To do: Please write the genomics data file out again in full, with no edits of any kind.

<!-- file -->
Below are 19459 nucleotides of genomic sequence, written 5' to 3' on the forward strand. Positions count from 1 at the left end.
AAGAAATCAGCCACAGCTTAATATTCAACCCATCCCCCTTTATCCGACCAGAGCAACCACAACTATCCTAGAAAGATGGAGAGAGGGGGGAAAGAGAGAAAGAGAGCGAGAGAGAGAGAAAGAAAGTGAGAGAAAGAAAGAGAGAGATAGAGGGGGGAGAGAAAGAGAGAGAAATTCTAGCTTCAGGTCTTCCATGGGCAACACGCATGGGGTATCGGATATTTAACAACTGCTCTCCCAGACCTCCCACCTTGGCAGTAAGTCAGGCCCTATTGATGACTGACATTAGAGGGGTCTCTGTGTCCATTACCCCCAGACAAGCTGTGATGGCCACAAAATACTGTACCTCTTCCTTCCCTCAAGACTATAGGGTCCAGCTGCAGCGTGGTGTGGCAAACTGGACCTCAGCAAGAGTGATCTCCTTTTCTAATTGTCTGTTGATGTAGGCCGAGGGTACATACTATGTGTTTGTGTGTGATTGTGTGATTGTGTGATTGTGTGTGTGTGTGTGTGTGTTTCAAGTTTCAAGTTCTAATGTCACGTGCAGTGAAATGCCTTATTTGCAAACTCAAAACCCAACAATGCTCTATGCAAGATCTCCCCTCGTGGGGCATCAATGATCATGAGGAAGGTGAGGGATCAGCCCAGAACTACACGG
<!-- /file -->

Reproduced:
Below are 19459 nucleotides of genomic sequence, written 5' to 3' on the forward strand. Positions count from 1 at the left end.
AAGAAATCAGCCACAGCTTAATATTCAACCCATCCCCCTTTATCCGACCAGAGCAACCACAACTATCCTAGAAAGATGGAGAGAGGGGGGAAAGAGAGAAAGAGAGCGAGAGAGAGAGAAAGAAAGTGAGAGAAAGAAAGAGAGAGATAGAGGGGGGAGAGAAAGAGAGAGAAATTCTAGCTTCAGGTCTTCCATGGGCAACACGCATGGGGTATCGGATATTTAACAACTGCTCTCCCAGACCTCCCACCTTGGCAGTAAGTCAGGCCCTATTGATGACTGACATTAGAGGGGTCTCTGTGTCCATTACCCCCAGACAAGCTGTGATGGCCACAAAATACTGTACCTCTTCCTTCCCTCAAGACTATAGGGTCCAGCTGCAGCGTGGTGTGGCAAACTGGACCTCAGCAAGAGTGATCTCCTTTTCTAATTGTCTGTTGATGTAGGCCGAGGGTACATACTATGTGTTTGTGTGTGATTGTGTGATTGTGTGATTGTGTGTGTGTGTGTGTGTGTTTCAAGTTTCAAGTTCTAATGTCACGTGCAGTGAAATGCCTTATTTGCAAACTCAAAACCCAACAATGCTCTATGCAAGATCTCCCCTCGTGGGGCATCAATGATCATGAGGAAGGTGAGGGATCAGCCCAGAACTACACGG